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Wrasse: Biology and Use in Aquaculture

M. D. J. Sayer (Editor), J. W. Treasurer (Editor), M. J. Costello (Editor)
ISBN: 978-0-85238-236-3
296 pages
April 1996, Wiley-Blackwell
Wrasse: Biology and Use in Aquaculture (0852382367) cover image
Sea lice remain one of the main problems in salmon farming, with estimated costs of treatment and losses of fish running to several million pounds each year in Scotland alone. The use of chemical methods by the industry has brought adverse publicity and wrasse (cleaner fish) present an alternative, environmentally friendly means of biological control. As a result, the demand for wrasse has spawned a new inshore fishery, and this has led to calls for more information on the population dynamics and size of stocks. Attempts are also being made to rear wrasse for stocking. As a consequence there is considerable interest in cleaner fish technology from fish farmers and research workers. This book draws together the latest information on the biology and culture of wrasse, and the use of wrasse in controlling sea lice.
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Part I: Wrasse Biology. North-European wrasse -.

seasonal, sexual and geographical variation in the biology of goldsinny, corkwing and rock cook on the west coast of Scotland -.

Observation of wrasse on an artificial reef -.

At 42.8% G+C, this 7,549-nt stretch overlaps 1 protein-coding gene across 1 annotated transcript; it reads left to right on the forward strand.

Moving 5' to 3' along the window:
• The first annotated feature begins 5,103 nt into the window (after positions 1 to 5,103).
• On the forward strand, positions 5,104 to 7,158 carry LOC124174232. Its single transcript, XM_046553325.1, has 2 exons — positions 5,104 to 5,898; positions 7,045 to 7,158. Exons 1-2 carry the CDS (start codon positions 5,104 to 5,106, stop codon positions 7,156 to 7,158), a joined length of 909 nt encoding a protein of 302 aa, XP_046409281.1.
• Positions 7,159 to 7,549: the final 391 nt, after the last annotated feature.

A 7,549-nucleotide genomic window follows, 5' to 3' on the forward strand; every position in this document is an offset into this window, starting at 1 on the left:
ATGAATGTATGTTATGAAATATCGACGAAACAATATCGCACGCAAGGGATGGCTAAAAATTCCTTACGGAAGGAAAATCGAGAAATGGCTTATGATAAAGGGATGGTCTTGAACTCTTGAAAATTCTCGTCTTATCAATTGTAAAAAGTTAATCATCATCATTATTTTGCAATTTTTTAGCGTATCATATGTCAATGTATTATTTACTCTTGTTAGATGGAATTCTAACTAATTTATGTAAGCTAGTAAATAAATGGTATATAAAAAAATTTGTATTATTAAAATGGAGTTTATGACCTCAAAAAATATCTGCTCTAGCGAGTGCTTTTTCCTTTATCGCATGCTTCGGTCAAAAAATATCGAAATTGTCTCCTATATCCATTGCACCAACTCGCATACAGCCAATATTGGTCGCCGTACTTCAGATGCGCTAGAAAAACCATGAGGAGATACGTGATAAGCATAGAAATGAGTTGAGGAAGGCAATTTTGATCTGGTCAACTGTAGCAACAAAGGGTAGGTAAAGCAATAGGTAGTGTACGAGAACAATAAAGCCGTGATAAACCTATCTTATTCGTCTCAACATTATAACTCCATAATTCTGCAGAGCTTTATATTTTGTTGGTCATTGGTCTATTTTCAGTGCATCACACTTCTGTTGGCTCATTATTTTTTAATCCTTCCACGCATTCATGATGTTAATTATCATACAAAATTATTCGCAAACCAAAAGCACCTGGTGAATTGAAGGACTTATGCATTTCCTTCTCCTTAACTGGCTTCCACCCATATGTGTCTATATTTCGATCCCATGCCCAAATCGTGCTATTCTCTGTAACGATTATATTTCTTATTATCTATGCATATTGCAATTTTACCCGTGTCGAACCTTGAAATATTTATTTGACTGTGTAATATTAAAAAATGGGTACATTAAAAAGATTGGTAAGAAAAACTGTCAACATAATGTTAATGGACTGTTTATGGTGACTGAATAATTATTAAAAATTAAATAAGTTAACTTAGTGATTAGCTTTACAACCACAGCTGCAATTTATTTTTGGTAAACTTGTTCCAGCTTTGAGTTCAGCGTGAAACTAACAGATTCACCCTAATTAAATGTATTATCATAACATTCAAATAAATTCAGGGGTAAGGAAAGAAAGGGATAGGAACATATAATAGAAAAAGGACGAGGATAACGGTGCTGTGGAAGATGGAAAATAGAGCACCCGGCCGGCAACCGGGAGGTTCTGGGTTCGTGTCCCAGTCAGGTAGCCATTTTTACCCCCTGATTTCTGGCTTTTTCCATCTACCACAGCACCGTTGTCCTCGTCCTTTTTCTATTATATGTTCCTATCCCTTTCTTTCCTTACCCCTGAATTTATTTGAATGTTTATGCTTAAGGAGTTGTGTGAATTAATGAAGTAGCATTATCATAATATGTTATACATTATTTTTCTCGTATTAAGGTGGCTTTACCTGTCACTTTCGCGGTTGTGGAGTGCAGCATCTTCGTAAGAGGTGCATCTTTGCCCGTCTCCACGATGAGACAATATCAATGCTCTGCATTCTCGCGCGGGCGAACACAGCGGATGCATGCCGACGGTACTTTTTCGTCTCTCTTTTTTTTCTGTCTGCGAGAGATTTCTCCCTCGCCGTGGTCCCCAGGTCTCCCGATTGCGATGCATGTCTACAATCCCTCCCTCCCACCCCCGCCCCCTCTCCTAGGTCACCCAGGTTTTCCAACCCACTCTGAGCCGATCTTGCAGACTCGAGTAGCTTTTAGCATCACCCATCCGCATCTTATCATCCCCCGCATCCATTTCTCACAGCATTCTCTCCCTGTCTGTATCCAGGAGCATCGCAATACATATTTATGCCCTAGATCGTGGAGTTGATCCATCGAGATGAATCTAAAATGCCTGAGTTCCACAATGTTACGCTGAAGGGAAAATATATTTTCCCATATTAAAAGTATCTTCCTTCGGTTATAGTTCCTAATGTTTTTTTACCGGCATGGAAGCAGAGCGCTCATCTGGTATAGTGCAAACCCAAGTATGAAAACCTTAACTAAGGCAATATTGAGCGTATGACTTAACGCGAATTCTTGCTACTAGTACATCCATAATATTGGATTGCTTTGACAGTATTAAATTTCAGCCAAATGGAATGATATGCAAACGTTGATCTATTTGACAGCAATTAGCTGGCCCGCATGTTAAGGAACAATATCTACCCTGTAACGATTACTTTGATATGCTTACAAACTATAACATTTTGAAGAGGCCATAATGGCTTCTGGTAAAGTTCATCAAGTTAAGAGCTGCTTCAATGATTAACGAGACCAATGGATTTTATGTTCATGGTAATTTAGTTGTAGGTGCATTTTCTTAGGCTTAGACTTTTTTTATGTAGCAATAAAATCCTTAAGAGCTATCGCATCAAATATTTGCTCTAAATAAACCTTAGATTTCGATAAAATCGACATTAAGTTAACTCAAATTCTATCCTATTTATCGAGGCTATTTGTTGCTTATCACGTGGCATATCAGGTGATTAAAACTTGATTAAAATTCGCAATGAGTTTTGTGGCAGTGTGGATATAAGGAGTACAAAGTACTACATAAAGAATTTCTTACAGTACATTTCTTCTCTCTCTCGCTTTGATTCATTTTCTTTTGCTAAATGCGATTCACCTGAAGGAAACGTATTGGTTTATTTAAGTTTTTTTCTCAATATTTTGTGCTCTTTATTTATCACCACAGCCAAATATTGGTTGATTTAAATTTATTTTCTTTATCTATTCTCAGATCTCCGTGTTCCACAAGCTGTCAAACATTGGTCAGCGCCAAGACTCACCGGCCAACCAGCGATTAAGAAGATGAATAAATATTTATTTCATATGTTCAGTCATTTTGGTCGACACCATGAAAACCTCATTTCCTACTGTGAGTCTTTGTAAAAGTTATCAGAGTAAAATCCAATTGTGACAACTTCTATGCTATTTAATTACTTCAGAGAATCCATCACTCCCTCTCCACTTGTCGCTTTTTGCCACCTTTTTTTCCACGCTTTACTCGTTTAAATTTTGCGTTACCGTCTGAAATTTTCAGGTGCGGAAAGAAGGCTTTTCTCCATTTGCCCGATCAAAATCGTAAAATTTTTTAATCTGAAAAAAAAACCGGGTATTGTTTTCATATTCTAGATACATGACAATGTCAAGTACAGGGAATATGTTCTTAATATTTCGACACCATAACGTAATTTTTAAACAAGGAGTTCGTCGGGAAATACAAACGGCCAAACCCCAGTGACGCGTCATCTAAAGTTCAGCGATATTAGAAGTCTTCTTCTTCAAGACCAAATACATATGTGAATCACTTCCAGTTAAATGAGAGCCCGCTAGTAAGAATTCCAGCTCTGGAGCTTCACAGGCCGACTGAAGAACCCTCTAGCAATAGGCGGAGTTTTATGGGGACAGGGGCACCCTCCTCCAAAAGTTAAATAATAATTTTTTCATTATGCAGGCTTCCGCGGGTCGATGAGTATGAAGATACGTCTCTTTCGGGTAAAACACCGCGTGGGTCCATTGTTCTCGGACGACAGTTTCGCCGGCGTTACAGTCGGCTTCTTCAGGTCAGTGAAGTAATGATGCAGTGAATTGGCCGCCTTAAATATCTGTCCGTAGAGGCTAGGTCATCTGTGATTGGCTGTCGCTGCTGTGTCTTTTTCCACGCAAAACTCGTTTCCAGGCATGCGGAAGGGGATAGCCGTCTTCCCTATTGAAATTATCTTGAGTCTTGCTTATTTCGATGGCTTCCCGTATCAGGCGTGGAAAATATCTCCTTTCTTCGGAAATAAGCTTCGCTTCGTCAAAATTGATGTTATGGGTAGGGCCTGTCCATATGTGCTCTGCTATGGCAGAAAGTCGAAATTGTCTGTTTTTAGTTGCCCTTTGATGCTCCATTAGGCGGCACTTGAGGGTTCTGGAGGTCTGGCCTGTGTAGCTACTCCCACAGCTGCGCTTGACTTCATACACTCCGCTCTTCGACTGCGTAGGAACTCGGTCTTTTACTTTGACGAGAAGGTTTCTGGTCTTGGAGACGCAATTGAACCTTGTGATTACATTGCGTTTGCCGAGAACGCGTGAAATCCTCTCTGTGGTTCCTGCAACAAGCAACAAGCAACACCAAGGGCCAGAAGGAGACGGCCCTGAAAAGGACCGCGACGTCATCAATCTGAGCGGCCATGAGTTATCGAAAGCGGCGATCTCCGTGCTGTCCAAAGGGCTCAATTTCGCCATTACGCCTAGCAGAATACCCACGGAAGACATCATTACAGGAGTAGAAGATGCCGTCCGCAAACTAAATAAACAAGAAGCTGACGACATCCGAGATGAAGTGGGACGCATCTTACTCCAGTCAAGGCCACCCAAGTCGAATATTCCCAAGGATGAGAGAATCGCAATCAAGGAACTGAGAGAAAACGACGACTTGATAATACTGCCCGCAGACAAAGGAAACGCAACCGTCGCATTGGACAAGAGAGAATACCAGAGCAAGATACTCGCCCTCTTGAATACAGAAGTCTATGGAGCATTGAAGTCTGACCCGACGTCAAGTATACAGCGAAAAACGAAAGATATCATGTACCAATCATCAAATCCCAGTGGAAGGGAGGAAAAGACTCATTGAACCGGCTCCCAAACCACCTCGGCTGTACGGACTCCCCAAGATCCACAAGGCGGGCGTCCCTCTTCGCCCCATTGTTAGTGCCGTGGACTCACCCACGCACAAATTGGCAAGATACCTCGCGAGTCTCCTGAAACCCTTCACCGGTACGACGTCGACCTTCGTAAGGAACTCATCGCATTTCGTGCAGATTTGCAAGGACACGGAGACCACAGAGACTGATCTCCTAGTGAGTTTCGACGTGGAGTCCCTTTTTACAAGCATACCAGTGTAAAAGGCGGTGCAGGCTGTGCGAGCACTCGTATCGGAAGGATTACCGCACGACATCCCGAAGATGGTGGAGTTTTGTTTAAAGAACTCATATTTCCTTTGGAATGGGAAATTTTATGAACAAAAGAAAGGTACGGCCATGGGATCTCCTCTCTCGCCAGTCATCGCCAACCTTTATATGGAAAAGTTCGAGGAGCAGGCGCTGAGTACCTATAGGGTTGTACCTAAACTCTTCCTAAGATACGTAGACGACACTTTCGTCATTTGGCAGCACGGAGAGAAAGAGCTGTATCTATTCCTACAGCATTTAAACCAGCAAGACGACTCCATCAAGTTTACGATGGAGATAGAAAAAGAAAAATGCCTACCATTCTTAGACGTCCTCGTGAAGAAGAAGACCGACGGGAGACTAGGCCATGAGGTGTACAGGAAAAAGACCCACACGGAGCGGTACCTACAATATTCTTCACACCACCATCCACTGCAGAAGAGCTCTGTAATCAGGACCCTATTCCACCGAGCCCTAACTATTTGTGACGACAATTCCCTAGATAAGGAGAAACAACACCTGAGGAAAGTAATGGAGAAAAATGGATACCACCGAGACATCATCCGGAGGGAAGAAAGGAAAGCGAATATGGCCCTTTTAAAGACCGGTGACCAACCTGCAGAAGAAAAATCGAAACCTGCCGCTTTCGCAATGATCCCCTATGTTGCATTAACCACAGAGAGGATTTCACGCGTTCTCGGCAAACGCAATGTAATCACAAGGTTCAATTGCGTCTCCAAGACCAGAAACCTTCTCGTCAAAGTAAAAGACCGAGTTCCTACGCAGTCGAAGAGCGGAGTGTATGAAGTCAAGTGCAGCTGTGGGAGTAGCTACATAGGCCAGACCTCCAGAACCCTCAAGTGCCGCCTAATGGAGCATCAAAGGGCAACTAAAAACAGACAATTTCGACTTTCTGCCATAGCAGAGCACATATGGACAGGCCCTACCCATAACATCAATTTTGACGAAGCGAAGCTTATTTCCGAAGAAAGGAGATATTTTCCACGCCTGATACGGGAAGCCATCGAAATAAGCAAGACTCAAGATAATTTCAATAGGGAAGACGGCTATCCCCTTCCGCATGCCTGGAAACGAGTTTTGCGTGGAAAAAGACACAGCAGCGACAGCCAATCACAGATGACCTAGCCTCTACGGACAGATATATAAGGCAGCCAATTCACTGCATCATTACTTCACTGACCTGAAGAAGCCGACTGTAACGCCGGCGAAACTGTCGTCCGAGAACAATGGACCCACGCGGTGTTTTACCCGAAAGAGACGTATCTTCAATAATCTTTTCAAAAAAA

Field observations fo the cleaning of ballan wrasse and torment feeding -.

The territorial range of goldsinny wrasse on a small natural reef -.

Distribution and abundance of wrasse in an area of northern Norway -.

Capture techniques for wrasse in inshore waters of west Scotland -.

The biology of inshore goldsinny populations: can they sustain commercial exploitation? -.

The effect of intensive fishing of wild wrasse populations in Lettercallow Bay, Ireland: implications for the future management of the fishery -.

Survival, osmoregulation and oxygen consumption of wrasse at low salinity and/or low temperature -.

Preliminary breeding trials of wrasse in an intensive system -.

Preliminary trials on the culture of goldsinny and corkwing wrasse.

Part II: Aquaculture Applications. Development and future of cleaner fish technology, and other biological control techniques, in fish farming. Wrasse as cleaner fish of sea lice on farmed Atlantic salmon in west Scotland -.

Large scale use of wrasse to control sea lice and net fouling in salmon farms in Norway -.

Wrasse as cleaner fish, the Shetland experience -.

Parasites and diseases of wrasse being used as cleaner fish on salmon farms in Ireland and Scotland -.

Health status of goldsinny wrasse including a detailed examination of the parasite community at Flodevigen, southern Norway -.

The potential for viral problems related to the use of wrasse (Labridae) in the farming of Atlantic salmon -.

Virulence of Vibrio anguillarum sertypes 01 and 02, Aeromonas salmonicida subsp. salmonicida and atypical Aeromonas salmonicida to goldsinny wrasse -.

Determination of satiation and maintenance rations of goldsinny wrasse fed on mussel meat -.

Successful survival of wrasse through winter in submersible netcages in a fjord in western Norway -.

Wrasse biology and aquaculture applications: commentary and conclusion.

Part III: Appendix. Guidelines for the use of wrasse on salmon farms.


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Sea lice cause huge losses to the salmon industry. Wrasse present an alternative solution to the problem of finding an environmentally acceptable alternative to chemical methods of control. Rapid growth of interest in the use of wrasse since the technique was first used commercially in Norway in 1988 Need for reliable, scientifically sound information and guidance
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